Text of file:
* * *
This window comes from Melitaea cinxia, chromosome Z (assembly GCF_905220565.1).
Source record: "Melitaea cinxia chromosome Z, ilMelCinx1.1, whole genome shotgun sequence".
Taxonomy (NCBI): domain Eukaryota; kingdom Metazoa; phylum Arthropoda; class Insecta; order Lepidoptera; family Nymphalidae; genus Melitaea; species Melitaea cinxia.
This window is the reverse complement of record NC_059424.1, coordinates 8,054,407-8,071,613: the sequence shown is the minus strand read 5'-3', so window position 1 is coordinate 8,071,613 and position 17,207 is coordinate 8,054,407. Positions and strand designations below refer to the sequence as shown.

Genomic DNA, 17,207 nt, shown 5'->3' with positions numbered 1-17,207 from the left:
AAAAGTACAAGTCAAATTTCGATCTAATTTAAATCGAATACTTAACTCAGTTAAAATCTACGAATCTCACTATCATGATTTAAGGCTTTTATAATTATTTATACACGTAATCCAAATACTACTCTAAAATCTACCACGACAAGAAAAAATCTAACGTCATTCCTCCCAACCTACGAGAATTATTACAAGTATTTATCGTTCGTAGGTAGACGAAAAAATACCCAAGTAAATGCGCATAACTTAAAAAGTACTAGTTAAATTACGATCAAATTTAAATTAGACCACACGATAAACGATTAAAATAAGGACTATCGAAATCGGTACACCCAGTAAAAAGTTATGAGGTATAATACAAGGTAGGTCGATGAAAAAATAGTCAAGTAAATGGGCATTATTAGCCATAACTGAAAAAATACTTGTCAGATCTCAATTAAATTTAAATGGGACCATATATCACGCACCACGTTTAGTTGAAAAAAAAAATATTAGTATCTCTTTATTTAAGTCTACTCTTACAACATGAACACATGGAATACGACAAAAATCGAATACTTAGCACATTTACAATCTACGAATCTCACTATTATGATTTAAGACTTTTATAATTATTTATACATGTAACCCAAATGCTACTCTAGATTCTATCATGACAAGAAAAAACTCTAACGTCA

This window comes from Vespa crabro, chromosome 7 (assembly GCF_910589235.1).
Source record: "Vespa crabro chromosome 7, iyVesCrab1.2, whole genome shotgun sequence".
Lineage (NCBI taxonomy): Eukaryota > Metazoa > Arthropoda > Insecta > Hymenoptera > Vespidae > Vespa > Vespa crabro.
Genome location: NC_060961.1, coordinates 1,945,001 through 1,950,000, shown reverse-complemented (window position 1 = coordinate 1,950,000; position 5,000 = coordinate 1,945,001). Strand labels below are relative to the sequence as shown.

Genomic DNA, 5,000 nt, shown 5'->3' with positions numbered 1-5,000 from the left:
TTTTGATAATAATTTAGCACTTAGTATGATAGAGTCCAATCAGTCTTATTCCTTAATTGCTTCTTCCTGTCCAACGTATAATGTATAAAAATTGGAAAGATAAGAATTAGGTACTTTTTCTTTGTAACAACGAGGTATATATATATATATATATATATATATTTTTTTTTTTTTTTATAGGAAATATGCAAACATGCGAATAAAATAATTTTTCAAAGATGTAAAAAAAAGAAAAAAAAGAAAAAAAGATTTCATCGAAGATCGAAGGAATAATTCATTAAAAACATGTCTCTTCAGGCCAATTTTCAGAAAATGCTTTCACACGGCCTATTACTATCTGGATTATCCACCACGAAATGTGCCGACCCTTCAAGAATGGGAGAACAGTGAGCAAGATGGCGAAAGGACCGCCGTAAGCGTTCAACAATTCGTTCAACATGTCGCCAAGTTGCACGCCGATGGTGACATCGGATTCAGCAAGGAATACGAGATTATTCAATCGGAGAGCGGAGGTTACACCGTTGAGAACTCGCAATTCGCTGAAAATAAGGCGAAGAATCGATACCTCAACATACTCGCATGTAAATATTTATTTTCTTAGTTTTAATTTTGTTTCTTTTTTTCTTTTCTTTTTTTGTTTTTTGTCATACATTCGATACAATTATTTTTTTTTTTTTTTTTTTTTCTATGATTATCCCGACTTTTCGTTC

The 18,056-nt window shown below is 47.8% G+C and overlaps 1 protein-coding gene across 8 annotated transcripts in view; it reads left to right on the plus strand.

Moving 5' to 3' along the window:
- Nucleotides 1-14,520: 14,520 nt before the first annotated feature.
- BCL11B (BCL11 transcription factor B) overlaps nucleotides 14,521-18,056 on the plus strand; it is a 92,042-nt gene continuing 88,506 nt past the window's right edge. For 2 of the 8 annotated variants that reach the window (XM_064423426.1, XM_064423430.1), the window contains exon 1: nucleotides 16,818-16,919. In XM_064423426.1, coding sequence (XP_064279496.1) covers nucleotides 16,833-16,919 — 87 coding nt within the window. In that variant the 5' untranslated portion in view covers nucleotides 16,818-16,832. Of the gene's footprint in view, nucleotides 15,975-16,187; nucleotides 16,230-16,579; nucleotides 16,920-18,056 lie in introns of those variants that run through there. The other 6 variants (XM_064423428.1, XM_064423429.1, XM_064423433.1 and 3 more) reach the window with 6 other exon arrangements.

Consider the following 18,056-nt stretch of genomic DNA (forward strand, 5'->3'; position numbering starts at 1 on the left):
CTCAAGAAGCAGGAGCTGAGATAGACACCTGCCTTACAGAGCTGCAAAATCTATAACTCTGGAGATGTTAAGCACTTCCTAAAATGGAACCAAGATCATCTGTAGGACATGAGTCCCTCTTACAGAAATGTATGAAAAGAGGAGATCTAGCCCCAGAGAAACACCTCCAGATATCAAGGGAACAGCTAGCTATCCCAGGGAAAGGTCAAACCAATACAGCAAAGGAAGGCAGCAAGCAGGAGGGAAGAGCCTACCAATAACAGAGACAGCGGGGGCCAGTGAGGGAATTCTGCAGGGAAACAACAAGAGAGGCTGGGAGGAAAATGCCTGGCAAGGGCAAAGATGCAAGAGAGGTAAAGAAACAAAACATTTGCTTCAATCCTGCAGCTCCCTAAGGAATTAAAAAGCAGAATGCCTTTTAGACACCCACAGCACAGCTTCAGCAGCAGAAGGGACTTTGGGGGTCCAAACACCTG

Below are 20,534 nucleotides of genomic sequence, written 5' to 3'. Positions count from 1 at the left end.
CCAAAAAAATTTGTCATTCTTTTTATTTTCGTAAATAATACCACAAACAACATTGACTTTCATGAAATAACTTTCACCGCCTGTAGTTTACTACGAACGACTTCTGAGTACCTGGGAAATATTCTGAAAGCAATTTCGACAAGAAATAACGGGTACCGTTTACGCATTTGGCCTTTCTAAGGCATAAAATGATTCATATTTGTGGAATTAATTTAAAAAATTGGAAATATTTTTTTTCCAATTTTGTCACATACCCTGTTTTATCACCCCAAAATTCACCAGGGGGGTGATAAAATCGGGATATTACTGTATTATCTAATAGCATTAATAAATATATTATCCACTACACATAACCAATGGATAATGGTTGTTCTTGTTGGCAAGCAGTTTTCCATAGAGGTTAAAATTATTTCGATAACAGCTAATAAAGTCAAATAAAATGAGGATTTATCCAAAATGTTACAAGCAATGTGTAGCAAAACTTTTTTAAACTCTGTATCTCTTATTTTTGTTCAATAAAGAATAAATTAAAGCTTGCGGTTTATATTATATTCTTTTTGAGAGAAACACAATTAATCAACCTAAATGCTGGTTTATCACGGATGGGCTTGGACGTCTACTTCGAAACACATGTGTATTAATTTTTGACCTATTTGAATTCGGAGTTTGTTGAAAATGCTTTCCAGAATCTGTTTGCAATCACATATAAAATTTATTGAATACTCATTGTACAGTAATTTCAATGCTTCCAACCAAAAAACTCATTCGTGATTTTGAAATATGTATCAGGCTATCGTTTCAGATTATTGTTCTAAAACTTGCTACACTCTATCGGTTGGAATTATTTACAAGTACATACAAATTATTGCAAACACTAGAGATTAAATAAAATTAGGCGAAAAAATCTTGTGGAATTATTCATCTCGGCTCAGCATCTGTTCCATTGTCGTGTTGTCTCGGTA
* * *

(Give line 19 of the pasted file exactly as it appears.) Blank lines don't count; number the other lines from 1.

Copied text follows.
Below are 20,534 nucleotides of genomic sequence, written 5' to 3'. Positions count from 1 at the left end.